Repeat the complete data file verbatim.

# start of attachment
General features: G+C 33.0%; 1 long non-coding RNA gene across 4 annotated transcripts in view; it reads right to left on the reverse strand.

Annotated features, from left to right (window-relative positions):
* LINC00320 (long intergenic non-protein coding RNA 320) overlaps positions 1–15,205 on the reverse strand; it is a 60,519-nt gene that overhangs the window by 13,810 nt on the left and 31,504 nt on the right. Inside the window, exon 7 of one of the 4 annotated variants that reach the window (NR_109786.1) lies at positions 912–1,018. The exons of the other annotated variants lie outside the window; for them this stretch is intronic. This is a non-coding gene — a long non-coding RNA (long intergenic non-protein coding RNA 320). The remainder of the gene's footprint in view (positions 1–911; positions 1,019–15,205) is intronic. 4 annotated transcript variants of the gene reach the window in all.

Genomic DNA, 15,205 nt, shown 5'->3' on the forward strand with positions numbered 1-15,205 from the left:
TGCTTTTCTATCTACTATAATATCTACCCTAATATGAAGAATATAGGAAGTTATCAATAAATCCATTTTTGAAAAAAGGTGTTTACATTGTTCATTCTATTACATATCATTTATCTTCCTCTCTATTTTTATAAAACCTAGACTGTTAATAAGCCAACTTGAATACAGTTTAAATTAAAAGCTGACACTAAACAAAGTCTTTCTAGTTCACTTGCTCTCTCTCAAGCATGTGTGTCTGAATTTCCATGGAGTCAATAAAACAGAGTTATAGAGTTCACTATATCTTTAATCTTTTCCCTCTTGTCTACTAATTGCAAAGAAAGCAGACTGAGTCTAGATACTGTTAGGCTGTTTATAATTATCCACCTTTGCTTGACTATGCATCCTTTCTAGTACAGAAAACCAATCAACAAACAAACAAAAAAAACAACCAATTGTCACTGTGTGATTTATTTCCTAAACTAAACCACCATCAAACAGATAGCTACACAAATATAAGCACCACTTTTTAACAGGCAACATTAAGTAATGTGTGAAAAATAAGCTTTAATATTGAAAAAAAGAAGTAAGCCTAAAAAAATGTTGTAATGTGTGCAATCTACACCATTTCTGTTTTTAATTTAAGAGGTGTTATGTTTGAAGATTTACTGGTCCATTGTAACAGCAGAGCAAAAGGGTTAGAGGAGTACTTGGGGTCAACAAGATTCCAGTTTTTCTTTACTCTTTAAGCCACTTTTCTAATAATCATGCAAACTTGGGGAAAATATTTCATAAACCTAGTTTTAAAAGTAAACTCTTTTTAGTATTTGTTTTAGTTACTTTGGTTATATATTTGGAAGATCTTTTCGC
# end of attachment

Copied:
General features: G+C 33.0%; 1 long non-coding RNA gene across 4 annotated transcripts in view; it reads right to left on the reverse strand.

Annotated features, from left to right (window-relative positions):
* LINC00320 (long intergenic non-protein coding RNA 320) overlaps positions 1–15,205 on the reverse strand; it is a 60,519-nt gene that overhangs the window by 13,810 nt on the left and 31,504 nt on the right. Inside the window, exon 7 of one of the 4 annotated variants that reach the window (NR_109786.1) lies at positions 912–1,018. The exons of the other annotated variants lie outside the window; for them this stretch is intronic. This is a non-coding gene — a long non-coding RNA (long intergenic non-protein coding RNA 320). The remainder of the gene's footprint in view (positions 1–911; positions 1,019–15,205) is intronic. 4 annotated transcript variants of the gene reach the window in all.

Genomic DNA, 15,205 nt, shown 5'->3' on the forward strand with positions numbered 1-15,205 from the left:
TGCTTTTCTATCTACTATAATATCTACCCTAATATGAAGAATATAGGAAGTTATCAATAAATCCATTTTTGAAAAAAGGTGTTTACATTGTTCATTCTATTACATATCATTTATCTTCCTCTCTATTTTTATAAAACCTAGACTGTTAATAAGCCAACTTGAATACAGTTTAAATTAAAAGCTGACACTAAACAAAGTCTTTCTAGTTCACTTGCTCTCTCTCAAGCATGTGTGTCTGAATTTCCATGGAGTCAATAAAACAGAGTTATAGAGTTCACTATATCTTTAATCTTTTCCCTCTTGTCTACTAATTGCAAAGAAAGCAGACTGAGTCTAGATACTGTTAGGCTGTTTATAATTATCCACCTTTGCTTGACTATGCATCCTTTCTAGTACAGAAAACCAATCAACAAACAAACAAAAAAAACAACCAATTGTCACTGTGTGATTTATTTCCTAAACTAAACCACCATCAAACAGATAGCTACACAAATATAAGCACCACTTTTTAACAGGCAACATTAAGTAATGTGTGAAAAATAAGCTTTAATATTGAAAAAAAGAAGTAAGCCTAAAAAAATGTTGTAATGTGTGCAATCTACACCATTTCTGTTTTTAATTTAAGAGGTGTTATGTTTGAAGATTTACTGGTCCATTGTAACAGCAGAGCAAAAGGGTTAGAGGAGTACTTGGGGTCAACAAGATTCCAGTTTTTCTTTACTCTTTAAGCCACTTTTCTAATAATCATGCAAACTTGGGGAAAATATTTCATAAACCTAGTTTTAAAAGTAAACTCTTTTTAGTATTTGTTTTAGTTACTTTGGTTATATATTTGGAAGATCTTTTCGC